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Caries Res. 2002 Nov-Dec;36(6):398-404.

Dental caries and developmental defects of enamel in relation to fluoride levels in drinking water in an arid area of Sri Lanka.

Author information

1
Department of Community Dental Health, Faculty of Dental Sciences, University of Peradeniya, Sri Lanka. lilani@cdh.pdn.ac.lk

Abstract

The study was conducted to assess caries and developmental defects of enamel in relation to fluoride levels in drinking water and the association between caries experience and the severity of diffuse opacities in children living in Uda Walawe, an area with varying concentrations of fluoride in drinking water in Sri Lanka. A total of 518 14-year-old children who were lifelong residents in this area were examined for dental caries and developmental defects of enamel. But the present analysis is confined to 486 children from whom drinking water samples were collected. The prevalence of enamel defects and diffuse opacities ranged from 27 to 57% while the prevalence of caries ranged from 18 to 29% in the different fluoride exposure groups. The prevalence of enamel defects increased significantly with the increase in the fluoride level in drinking water. Both the caries prevalence and the mean caries experience were significantly higher in children with diffuse opacities than in those without in the group consuming water containing >0.70 mg/l of fluoride. The association between dental caries and the severity of diffuse opacities was also significant only in this group. Children with the mildest form of opacities (DDE scores 3 and 4) had the lowest DMFS (0.25 +/- 0.7), and the highest DMFS (1.1 +/- 1.7) was found in those with the most severe form of opacities (DDE score 6). In conclusion, the relationship that was observed in this study between fluoride levels in drinking water, diffuse opacities and caries suggests that the appropriate level of fluoride in drinking water for arid areas of Sri Lanka is around 0.3 mg/l. Also individuals with severe forms of enamel defects in high-fluoride areas are susceptible to dental caries.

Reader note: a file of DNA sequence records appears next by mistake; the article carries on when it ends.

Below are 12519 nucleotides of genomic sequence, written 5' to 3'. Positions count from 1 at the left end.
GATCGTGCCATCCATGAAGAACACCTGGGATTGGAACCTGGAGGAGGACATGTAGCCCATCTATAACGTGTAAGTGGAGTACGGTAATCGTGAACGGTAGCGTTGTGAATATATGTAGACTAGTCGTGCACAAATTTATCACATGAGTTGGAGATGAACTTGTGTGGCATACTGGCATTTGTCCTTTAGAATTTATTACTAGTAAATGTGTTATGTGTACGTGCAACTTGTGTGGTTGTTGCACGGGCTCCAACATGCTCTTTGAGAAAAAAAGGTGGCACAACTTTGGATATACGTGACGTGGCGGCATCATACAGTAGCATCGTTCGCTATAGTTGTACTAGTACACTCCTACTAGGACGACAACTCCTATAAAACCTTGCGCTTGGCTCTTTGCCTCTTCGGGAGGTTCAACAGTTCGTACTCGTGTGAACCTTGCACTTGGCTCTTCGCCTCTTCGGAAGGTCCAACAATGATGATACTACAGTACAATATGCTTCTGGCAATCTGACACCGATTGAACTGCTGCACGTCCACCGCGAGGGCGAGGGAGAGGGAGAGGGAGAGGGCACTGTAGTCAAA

PMID:
12459611
DOI:
10.1159/000066541
[Indexed for MEDLINE]

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